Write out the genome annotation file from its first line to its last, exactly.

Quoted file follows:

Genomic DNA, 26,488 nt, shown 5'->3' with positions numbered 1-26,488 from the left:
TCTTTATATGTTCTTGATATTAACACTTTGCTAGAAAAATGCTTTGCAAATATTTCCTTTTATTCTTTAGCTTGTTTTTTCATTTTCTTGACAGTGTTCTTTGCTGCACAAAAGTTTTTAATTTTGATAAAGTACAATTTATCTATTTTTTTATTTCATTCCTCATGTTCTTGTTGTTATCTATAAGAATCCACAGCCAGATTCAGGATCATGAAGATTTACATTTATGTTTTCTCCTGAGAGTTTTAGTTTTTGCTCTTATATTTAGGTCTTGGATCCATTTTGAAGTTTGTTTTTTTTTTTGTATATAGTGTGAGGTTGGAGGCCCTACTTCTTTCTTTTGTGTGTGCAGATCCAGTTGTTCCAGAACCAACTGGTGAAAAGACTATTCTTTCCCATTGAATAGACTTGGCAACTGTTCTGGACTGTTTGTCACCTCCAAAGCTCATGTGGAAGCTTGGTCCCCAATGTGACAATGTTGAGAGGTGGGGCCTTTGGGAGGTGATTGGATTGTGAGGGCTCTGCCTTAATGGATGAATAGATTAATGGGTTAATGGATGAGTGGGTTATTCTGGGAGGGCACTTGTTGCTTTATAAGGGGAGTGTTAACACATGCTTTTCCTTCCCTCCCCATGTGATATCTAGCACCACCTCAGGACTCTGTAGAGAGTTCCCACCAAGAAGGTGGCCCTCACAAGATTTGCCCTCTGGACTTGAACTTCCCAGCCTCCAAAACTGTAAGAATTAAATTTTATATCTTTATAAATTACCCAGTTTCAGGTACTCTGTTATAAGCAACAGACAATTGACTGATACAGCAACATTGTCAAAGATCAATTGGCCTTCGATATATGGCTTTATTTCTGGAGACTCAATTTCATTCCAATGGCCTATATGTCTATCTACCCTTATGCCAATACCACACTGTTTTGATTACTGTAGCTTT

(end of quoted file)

Genomic DNA, 26,488 nt, shown 5'->3' with positions numbered 1-26,488 from the left:
TCTTTATATGTTCTTGATATTAACACTTTGCTAGAAAAATGCTTTGCAAATATTTCCTTTTATTCTTTAGCTTGTTTTTTCATTTTCTTGACAGTGTTCTTTGCTGCACAAAAGTTTTTAATTTTGATAAAGTACAATTTATCTATTTTTTTATTTCATTCCTCATGTTCTTGTTGTTATCTATAAGAATCCACAGCCAGATTCAGGATCATGAAGATTTACATTTATGTTTTCTCCTGAGAGTTTTAGTTTTTGCTCTTATATTTAGGTCTTGGATCCATTTTGAAGTTTGTTTTTTTTTTTGTATATAGTGTGAGGTTGGAGGCCCTACTTCTTTCTTTTGTGTGTGCAGATCCAGTTGTTCCAGAACCAACTGGTGAAAAGACTATTCTTTCCCATTGAATAGACTTGGCAACTGTTCTGGACTGTTTGTCACCTCCAAAGCTCATGTGGAAGCTTGGTCCCCAATGTGACAATGTTGAGAGGTGGGGCCTTTGGGAGGTGATTGGATTGTGAGGGCTCTGCCTTAATGGATGAATAGATTAATGGGTTAATGGATGAGTGGGTTATTCTGGGAGGGCACTTGTTGCTTTATAAGGGGAGTGTTAACACATGCTTTTCCTTCCCTCCCCATGTGATATCTAGCACCACCTCAGGACTCTGTAGAGAGTTCCCACCAAGAAGGTGGCCCTCACAAGATTTGCCCTCTGGACTTGAACTTCCCAGCCTCCAAAACTGTAAGAATTAAATTTTATATCTTTATAAATTACCCAGTTTCAGGTACTCTGTTATAAGCAACAGACAATTGACTGATACAGCAACATTGTCAAAGATCAATTGGCCTTCGATATATGGCTTTATTTCTGGAGACTCAATTTCATTCCAATGGCCTATATGTCTATCTACCCTTATGCCAATACCACACTGTTTTGATTACTGTAGCTTT